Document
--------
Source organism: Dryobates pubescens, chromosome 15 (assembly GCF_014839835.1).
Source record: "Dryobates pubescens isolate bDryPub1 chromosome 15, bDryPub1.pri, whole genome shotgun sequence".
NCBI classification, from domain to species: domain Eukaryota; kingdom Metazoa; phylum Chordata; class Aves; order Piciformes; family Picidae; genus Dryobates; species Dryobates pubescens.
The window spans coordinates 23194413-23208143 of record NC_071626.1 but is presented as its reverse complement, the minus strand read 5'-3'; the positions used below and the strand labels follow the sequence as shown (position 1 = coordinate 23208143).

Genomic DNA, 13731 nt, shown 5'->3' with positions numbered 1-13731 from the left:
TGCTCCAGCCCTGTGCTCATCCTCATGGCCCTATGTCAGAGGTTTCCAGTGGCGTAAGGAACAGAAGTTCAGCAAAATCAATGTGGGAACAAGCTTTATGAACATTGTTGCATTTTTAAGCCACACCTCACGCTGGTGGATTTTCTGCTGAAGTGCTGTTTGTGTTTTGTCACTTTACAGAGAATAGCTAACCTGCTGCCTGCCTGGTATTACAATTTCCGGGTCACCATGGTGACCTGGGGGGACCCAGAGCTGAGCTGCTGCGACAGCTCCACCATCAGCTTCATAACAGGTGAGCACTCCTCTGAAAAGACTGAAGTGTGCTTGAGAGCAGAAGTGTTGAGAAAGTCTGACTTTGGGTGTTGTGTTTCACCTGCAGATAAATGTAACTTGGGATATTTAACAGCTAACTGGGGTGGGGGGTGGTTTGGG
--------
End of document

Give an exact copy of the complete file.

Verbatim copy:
Source organism: Dryobates pubescens, chromosome 15 (assembly GCF_014839835.1).
Source record: "Dryobates pubescens isolate bDryPub1 chromosome 15, bDryPub1.pri, whole genome shotgun sequence".
NCBI classification, from domain to species: domain Eukaryota; kingdom Metazoa; phylum Chordata; class Aves; order Piciformes; family Picidae; genus Dryobates; species Dryobates pubescens.
The window spans coordinates 23194413-23208143 of record NC_071626.1 but is presented as its reverse complement, the minus strand read 5'-3'; the positions used below and the strand labels follow the sequence as shown (position 1 = coordinate 23208143).

Genomic DNA, 13731 nt, shown 5'->3' with positions numbered 1-13731 from the left:
TGCTCCAGCCCTGTGCTCATCCTCATGGCCCTATGTCAGAGGTTTCCAGTGGCGTAAGGAACAGAAGTTCAGCAAAATCAATGTGGGAACAAGCTTTATGAACATTGTTGCATTTTTAAGCCACACCTCACGCTGGTGGATTTTCTGCTGAAGTGCTGTTTGTGTTTTGTCACTTTACAGAGAATAGCTAACCTGCTGCCTGCCTGGTATTACAATTTCCGGGTCACCATGGTGACCTGGGGGGACCCAGAGCTGAGCTGCTGCGACAGCTCCACCATCAGCTTCATAACAGGTGAGCACTCCTCTGAAAAGACTGAAGTGTGCTTGAGAGCAGAAGTGTTGAGAAAGTCTGACTTTGGGTGTTGTGTTTCACCTGCAGATAAATGTAACTTGGGATATTTAACAGCTAACTGGGGTGGGGGGTGGTTTGGG